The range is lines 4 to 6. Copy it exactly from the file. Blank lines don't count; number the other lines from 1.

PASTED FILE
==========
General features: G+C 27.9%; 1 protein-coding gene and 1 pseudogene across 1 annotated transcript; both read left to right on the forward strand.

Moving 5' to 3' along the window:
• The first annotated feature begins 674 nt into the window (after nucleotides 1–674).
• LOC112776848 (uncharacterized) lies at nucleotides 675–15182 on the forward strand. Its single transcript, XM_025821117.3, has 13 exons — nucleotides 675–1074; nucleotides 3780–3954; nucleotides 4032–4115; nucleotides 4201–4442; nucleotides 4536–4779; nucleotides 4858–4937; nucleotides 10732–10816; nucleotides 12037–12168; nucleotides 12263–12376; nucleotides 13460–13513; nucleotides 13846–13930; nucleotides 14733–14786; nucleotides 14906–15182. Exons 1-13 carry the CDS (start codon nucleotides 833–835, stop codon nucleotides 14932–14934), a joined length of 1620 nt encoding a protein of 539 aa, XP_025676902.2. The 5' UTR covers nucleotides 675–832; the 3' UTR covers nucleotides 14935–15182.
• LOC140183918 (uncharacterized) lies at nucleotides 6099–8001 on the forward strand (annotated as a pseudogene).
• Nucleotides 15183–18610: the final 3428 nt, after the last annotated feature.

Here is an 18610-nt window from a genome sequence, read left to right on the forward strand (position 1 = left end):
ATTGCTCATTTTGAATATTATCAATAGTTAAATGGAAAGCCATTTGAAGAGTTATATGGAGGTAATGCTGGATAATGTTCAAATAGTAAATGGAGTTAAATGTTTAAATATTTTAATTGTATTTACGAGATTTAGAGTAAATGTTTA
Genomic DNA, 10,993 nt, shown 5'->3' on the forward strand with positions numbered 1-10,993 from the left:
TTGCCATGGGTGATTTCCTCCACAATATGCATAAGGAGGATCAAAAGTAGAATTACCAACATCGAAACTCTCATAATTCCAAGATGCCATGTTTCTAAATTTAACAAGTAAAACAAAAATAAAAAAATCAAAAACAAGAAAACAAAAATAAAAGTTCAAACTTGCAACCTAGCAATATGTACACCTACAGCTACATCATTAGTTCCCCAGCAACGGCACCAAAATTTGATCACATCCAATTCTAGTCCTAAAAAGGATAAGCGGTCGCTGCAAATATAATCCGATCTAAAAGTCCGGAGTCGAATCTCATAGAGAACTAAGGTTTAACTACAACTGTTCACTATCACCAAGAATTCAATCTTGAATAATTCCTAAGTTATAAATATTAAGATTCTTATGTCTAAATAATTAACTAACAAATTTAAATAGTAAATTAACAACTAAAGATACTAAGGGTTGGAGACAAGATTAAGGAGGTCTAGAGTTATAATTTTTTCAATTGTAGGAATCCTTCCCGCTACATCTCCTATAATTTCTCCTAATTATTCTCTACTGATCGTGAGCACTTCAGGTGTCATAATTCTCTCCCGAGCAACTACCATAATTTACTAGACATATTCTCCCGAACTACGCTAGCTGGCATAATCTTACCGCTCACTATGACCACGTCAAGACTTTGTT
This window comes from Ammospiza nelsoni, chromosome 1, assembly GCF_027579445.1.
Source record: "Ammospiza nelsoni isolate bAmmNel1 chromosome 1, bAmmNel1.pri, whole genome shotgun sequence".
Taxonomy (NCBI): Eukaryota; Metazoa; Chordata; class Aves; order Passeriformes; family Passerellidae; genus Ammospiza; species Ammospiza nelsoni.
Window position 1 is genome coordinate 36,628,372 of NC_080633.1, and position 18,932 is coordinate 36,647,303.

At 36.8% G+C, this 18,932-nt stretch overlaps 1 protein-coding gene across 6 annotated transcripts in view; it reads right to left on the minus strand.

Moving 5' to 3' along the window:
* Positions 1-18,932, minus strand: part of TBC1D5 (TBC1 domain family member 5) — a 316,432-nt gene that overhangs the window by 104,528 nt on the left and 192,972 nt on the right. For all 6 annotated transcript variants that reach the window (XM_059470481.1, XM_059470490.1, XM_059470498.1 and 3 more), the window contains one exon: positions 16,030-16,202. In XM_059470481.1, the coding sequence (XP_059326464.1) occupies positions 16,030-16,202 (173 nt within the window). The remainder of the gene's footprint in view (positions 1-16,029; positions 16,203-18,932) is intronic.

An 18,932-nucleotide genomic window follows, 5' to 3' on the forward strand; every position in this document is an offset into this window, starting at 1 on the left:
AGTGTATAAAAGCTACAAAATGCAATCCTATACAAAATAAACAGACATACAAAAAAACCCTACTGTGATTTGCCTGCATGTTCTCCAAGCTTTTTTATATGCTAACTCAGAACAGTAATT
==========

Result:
• LOC112776848 (uncharacterized) lies at nucleotides 675–15182 on the forward strand. Its single transcript, XM_025821117.3, has 13 exons — nucleotides 675–1074; nucleotides 3780–3954; nucleotides 4032–4115; nucleotides 4201–4442; nucleotides 4536–4779; nucleotides 4858–4937; nucleotides 10732–10816; nucleotides 12037–12168; nucleotides 12263–12376; nucleotides 13460–13513; nucleotides 13846–13930; nucleotides 14733–14786; nucleotides 14906–15182. Exons 1-13 carry the CDS (start codon nucleotides 833–835, stop codon nucleotides 14932–14934), a joined length of 1620 nt encoding a protein of 539 aa, XP_025676902.2. The 5' UTR covers nucleotides 675–832; the 3' UTR covers nucleotides 14935–15182.
• LOC140183918 (uncharacterized) lies at nucleotides 6099–8001 on the forward strand (annotated as a pseudogene).
• Nucleotides 15183–18610: the final 3428 nt, after the last annotated feature.